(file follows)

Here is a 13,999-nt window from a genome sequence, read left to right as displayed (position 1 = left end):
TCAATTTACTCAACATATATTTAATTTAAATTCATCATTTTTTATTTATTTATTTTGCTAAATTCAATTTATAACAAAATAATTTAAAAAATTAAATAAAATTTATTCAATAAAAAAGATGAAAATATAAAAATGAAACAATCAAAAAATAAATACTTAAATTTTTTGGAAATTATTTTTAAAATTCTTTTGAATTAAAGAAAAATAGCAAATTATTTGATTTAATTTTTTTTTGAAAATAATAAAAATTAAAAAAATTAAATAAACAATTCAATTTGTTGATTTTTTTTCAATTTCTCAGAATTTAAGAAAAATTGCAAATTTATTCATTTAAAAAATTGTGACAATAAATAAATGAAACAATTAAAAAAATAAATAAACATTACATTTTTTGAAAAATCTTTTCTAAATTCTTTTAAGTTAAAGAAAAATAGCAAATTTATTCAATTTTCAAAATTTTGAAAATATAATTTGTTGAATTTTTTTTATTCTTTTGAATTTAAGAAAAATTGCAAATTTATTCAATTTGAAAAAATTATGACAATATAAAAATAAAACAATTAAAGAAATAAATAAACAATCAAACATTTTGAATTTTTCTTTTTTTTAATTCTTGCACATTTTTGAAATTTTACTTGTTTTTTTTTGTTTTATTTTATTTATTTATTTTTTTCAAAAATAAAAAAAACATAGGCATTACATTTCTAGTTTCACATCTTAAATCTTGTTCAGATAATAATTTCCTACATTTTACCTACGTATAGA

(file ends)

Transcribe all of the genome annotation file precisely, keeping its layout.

Here is a 13,999-nt window from a genome sequence, read left to right as displayed (position 1 = left end):
TCAATTTACTCAACATATATTTAATTTAAATTCATCATTTTTTATTTATTTATTTTGCTAAATTCAATTTATAACAAAATAATTTAAAAAATTAAATAAAATTTATTCAATAAAAAAGATGAAAATATAAAAATGAAACAATCAAAAAATAAATACTTAAATTTTTTGGAAATTATTTTTAAAATTCTTTTGAATTAAAGAAAAATAGCAAATTATTTGATTTAATTTTTTTTTGAAAATAATAAAAATTAAAAAAATTAAATAAACAATTCAATTTGTTGATTTTTTTTCAATTTCTCAGAATTTAAGAAAAATTGCAAATTTATTCATTTAAAAAATTGTGACAATAAATAAATGAAACAATTAAAAAAATAAATAAACATTACATTTTTTGAAAAATCTTTTCTAAATTCTTTTAAGTTAAAGAAAAATAGCAAATTTATTCAATTTTCAAAATTTTGAAAATATAATTTGTTGAATTTTTTTTATTCTTTTGAATTTAAGAAAAATTGCAAATTTATTCAATTTGAAAAAATTATGACAATATAAAAATAAAACAATTAAAGAAATAAATAAACAATCAAACATTTTGAATTTTTCTTTTTTTTAATTCTTGCACATTTTTGAAATTTTACTTGTTTTTTTTTGTTTTATTTTATTTATTTATTTTTTTCAAAAATAAAAAAAACATAGGCATTACATTTCTAGTTTCACATCTTAAATCTTGTTCAGATAATAATTTCCTACATTTTACCTACGTATAGA